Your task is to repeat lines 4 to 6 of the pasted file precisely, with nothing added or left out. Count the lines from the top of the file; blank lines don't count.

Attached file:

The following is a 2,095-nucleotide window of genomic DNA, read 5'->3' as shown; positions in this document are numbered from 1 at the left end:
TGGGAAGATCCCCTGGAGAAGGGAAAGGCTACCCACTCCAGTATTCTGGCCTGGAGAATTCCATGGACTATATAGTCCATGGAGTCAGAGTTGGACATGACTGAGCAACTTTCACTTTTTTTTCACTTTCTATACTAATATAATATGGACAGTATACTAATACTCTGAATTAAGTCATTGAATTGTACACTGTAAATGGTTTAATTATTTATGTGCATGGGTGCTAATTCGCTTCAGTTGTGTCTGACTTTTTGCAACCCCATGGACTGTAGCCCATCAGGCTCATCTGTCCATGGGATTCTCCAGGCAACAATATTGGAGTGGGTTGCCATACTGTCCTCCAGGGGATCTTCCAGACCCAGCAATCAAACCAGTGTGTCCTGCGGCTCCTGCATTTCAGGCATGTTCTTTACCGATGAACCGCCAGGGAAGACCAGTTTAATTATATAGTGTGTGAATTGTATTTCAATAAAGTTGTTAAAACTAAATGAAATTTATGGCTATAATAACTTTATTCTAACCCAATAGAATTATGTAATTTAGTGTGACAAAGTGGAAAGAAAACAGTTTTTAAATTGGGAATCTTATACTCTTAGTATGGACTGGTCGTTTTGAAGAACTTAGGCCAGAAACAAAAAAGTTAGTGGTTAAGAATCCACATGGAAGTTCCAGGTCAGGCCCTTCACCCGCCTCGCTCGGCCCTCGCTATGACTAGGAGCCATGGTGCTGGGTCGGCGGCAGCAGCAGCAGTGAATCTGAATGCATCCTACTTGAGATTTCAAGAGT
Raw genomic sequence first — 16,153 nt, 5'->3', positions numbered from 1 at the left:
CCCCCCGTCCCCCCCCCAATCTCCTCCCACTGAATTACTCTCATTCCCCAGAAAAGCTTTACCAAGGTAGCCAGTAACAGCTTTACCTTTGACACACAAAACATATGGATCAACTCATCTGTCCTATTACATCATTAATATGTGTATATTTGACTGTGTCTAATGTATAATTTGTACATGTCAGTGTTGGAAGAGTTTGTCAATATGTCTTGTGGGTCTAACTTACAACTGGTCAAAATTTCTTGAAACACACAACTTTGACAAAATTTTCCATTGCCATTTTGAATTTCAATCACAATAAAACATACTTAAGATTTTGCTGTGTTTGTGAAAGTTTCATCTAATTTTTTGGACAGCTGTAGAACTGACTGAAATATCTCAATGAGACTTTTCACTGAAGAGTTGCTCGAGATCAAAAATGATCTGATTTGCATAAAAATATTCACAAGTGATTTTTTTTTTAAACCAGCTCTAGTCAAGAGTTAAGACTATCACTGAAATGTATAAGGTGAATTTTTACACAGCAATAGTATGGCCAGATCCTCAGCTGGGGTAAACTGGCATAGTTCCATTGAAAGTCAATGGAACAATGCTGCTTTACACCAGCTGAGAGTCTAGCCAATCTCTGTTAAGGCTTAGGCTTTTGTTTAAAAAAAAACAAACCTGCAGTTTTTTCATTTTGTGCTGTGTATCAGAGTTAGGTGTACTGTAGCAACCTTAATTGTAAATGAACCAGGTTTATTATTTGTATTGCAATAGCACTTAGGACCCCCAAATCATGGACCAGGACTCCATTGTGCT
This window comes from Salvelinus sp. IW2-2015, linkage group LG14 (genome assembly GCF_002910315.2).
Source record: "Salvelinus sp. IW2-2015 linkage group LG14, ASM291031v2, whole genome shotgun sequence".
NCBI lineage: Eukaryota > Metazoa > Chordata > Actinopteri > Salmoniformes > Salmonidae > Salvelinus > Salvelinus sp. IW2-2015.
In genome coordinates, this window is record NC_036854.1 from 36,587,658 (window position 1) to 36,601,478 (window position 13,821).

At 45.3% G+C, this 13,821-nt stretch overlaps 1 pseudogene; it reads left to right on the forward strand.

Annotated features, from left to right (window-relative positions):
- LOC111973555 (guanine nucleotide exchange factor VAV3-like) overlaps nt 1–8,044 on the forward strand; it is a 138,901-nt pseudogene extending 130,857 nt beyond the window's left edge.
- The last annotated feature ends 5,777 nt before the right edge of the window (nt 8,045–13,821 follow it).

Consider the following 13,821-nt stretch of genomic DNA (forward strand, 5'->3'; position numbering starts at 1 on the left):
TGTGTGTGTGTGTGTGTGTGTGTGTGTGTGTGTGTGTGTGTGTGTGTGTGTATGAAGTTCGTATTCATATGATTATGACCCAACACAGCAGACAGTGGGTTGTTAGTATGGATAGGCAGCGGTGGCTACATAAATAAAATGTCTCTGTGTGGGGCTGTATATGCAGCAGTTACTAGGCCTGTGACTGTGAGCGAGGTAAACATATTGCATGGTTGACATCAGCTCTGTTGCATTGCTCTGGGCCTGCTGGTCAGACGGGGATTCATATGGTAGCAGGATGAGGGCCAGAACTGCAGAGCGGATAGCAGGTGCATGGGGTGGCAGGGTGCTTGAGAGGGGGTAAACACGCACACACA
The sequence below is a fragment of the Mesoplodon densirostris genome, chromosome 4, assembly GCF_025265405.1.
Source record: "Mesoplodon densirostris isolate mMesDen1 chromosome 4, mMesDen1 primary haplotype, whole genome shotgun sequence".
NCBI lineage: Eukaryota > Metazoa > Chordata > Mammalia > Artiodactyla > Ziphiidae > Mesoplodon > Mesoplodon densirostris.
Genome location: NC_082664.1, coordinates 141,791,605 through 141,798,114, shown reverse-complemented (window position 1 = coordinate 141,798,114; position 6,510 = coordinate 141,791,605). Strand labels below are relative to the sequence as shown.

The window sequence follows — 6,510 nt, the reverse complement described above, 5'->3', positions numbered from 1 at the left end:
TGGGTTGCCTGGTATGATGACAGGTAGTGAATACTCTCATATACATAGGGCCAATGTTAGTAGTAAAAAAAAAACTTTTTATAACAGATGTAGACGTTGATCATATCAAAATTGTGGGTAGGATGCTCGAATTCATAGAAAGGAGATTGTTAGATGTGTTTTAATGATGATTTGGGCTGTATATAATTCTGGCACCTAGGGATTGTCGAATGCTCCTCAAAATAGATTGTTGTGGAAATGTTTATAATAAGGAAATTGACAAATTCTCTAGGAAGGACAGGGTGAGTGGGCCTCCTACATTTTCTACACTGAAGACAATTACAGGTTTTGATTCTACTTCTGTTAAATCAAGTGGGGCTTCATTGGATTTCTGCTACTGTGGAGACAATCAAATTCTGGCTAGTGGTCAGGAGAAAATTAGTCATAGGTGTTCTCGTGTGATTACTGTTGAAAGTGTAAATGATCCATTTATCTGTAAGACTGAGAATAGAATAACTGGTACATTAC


CCCCCCGTCCCCCCCCCAATCTCCTCCCACTGAATTACTCTCATTCCCCAGAAAAGCTTTACCAAGGTAGCCAGTAACAGCTTTACCTTTGACACACAAAACATATGGATCAACTCATCTGTCCTATTACATCATTAATATGTGTATATTTGACTGTGTCTAATGTATAATTTGTACATGTCAGTGTTGGAAGAGTTTGTCAATATGTCTTGTGGGTCTAACTTACAACTGGTCAAAATTTCTTGAAACACACAACTTTGACAAAATTTTCCATTGCCATTTTGAATTTCAATCACAATAAAACATACTTAAGATTTTGCTGTGTTTGTGAAAGTTTCATCTAATTTTTTGGACAGCTGTAGAACTGACTGAAATATCTCAATGAGACTTTTCACTGAAGAGTTGCTCGAGATCAAAAATGATCTGATTTGCATAAAAATATTCACAAGTGATTTTTTTTTTAAACCAGCTCTAGTCAAGAGTTAAGACTATCACTGAAATGTATAAGGTGAATTTTTACACAGCAATAGTATGGCCAGATCCTCAGCTGGGGTAAACTGGCATAGTTCCATTGAAAGTCAATGGAACAATGCTGCTTTACACCAGCTGAGAGTCTAGCCAATCTCTGTTAAGGCTTAGGCTTTTGTTTAAAAAAAAACAAACCTGCAGTTTTTTCATTTTGTGCTGTGTATCAGAGTTAGGTGTACTGTAGCAACCTTAATTGTAAATGAACCAGGTTTATTATTTGTATTGCAATAGCACTTAGGACCCCCAAATCATGGACCAGGACTCCATTGTGCT
This window comes from Salvelinus sp. IW2-2015, linkage group LG14 (genome assembly GCF_002910315.2).
Source record: "Salvelinus sp. IW2-2015 linkage group LG14, ASM291031v2, whole genome shotgun sequence".